Produced for The Lexicon by Douglas Gayeton, Philip Ackerman-Leist, Michael de Rachewiltz and Pier Giorgio Provenzano
MALS, ITALY — Walking through this small farming community in Italy’s South Tirolean Alps, you would be hard-pressed to spot any one of the now internationally-renowned provocateurs who forged a new model for aspiring pesticide-free communities around the world. The citizens-turned-activists don’t walk with exaggerated swagger or sport provocative t-shirts and campaign buttons. They blend in with the town’s mix of pedestrians carrying shopping bags, helmeted mountain bikers, and leather-clad scooter aficionados.
So how did a group of ordinary citizens succeed in advancing a bold agenda that would establish them as the first town in the world to vote for a referendum supporting the implementation of pesticide-free ordinances?
The people of Mals are no strangers to invasions or to putting up a fight, traits partially explained by the town’s unique geographic setting; it’s located at the convergence of three major valleys bordered by Italy, Switzerland, and Austria, in a region strewn with castles in various states of glory and disrepair. The town’s medieval watchtowers and outlying villages with perfectly intact medieval walls further serve as reminders that “Malsers” have long known how to stand their ground.
However, the invasion they face in the 21st century is something different. Aided by a warming climate that was melting glaciers and moderating valley temperatures, apple growers—many of them from the warmer and wealthier portions of the lower Vinschgau Valley—were beginning to transform some of the hay meadows and grain fields into apple orchards. Rows of perfectly trellised apple trees, built with concrete posts, hail nets, and chain link fences, were just beginning to replace what was for millennia a diverse agriculture that had supplied the region with the food and fiber the people had needed to survive. With this new kind of agriculture came a new threat to the Malsers’ view of paradise: pesticide drift. This incursion has been more gradual than that of previous invaders, but inevitable nonetheless. In fact, by 2015, every town further down in the Vinschgau Valley below Mals had already succumbed. Apple orchards, interspersed with vineyards, pears, and cherries, had replaced what was once a diverse agriculture that had supplied the region with much of what it needed to survive — for millenia.
Ötzi the Ice Man, a 5300 year-old mummy discovered in the melting remains of a glacier only 20 miles from Mals, left numerous clues about the foodways of his era in his clothes and other belongings—as well as in his digestive tract. Those discoveries align with numerous archaeological excavations in the region that have catalogued more than forty different grains from the Ötzi era, including the barley, emmer, and einkorn he consumed in his final meals. The Ice Man’s diet of meats, legumes, and grains are nothing new to the modern-day residents of the Vinschgau: in fact, they’re still part of the valley’s traditional diet, a diet to which many have now returned for health reasons.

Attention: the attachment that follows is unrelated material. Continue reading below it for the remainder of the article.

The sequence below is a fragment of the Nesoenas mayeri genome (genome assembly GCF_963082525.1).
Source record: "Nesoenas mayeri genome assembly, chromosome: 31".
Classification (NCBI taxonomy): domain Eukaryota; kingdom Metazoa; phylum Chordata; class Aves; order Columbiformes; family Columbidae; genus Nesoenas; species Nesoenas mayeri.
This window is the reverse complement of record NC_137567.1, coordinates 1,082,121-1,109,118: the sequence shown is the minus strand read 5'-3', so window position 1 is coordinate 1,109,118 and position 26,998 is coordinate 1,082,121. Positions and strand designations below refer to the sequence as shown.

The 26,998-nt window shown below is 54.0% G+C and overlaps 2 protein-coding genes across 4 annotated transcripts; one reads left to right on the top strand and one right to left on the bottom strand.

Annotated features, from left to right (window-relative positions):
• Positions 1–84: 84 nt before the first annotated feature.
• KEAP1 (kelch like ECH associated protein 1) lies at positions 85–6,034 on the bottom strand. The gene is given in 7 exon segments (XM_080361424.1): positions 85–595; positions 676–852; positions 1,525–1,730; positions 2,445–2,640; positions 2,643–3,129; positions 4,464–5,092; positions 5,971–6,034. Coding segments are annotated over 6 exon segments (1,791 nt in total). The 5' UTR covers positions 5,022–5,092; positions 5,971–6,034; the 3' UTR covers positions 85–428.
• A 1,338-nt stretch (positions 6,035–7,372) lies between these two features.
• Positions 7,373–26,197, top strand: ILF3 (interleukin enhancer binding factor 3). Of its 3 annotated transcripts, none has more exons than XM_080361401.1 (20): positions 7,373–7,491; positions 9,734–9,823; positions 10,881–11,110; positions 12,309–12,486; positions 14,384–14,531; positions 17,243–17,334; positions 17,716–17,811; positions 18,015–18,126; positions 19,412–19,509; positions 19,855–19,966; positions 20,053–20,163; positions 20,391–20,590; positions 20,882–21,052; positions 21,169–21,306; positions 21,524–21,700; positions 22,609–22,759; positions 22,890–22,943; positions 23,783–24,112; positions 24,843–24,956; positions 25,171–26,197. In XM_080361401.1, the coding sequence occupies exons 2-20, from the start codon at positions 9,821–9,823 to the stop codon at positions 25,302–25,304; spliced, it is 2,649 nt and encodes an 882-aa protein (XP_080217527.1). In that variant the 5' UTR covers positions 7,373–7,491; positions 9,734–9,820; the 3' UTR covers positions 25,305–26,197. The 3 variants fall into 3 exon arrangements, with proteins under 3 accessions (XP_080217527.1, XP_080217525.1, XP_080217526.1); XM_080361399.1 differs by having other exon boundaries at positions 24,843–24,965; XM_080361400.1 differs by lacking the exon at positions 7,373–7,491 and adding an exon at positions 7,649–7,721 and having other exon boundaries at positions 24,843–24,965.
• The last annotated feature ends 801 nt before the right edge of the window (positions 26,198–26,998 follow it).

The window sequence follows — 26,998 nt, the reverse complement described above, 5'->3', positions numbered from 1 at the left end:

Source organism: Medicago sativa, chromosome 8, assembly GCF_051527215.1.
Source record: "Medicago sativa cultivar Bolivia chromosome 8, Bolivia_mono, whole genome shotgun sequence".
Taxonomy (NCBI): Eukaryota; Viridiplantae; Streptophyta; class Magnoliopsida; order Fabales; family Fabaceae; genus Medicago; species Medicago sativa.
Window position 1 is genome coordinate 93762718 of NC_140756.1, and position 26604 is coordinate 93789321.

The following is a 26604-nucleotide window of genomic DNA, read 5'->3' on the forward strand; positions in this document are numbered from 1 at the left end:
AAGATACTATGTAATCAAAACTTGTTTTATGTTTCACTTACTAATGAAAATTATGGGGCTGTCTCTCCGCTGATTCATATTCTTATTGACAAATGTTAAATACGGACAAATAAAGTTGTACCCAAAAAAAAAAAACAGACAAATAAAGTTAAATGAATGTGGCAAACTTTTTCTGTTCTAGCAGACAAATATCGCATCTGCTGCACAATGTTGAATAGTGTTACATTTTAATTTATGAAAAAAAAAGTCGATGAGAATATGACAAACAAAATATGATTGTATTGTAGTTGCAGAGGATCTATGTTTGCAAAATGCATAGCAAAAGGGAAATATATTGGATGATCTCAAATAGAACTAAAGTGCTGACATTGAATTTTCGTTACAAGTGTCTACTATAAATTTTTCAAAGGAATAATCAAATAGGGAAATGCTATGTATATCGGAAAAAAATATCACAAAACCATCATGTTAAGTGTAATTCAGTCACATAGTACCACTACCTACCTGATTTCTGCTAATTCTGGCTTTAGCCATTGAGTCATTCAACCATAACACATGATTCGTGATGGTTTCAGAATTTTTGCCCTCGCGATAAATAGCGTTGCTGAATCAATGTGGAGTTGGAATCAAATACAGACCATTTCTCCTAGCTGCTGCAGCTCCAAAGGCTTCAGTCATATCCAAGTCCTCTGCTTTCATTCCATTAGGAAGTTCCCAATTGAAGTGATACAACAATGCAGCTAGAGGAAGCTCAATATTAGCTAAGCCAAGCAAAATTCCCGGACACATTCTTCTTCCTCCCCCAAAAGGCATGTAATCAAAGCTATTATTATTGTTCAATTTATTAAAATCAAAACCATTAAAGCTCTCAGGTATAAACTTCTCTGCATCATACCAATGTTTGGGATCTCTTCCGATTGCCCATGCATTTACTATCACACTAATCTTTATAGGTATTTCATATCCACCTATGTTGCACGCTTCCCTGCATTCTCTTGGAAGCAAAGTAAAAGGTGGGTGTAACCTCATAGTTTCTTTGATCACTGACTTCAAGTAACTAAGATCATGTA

Boasting a history as rich and deep as its soils, the Vinschgau was once known as the Breadbasket of the Tirol, even supplying the Vatican and the British Royal Family with its exceptional grains that grew at elevations up to 1700 meters. Alas, the cutthroat competition of the international grain market lead to a fall in the region’s grain production during the twentieth century, plummeting from a peak of 4200 hectares to a mere 50 hectares today. While there was an ancient grains renaissance underway in Mals in the early years of the twenty-first century, the farmers that remained faced an age-old question: would they give it all up for a bite of the ever-tempting apple, and even more importantly, would they be willing to live with the pesticides that came with it?
Beginning in 2014, the team of Douglas Gayeton, Philip Ackerman-Leist, Michael de Rachewiltz and Pier Giorgio Provenzano began documenting how a grassroots movement rose up in opposition to the use of pesticides in a small Italian town.
The path that led to these activists’ unlikely success is captured on the following pages. It include an explanation of pesticide drift; the cultural and culinary traditions at risk due to pesticide use; an introduction to the cast of characters who toppled Goliath; a toolkit that shows activists around the world how to oppose pesticides in their own communities; and finally a timeline that explains the “miracle of Mals”.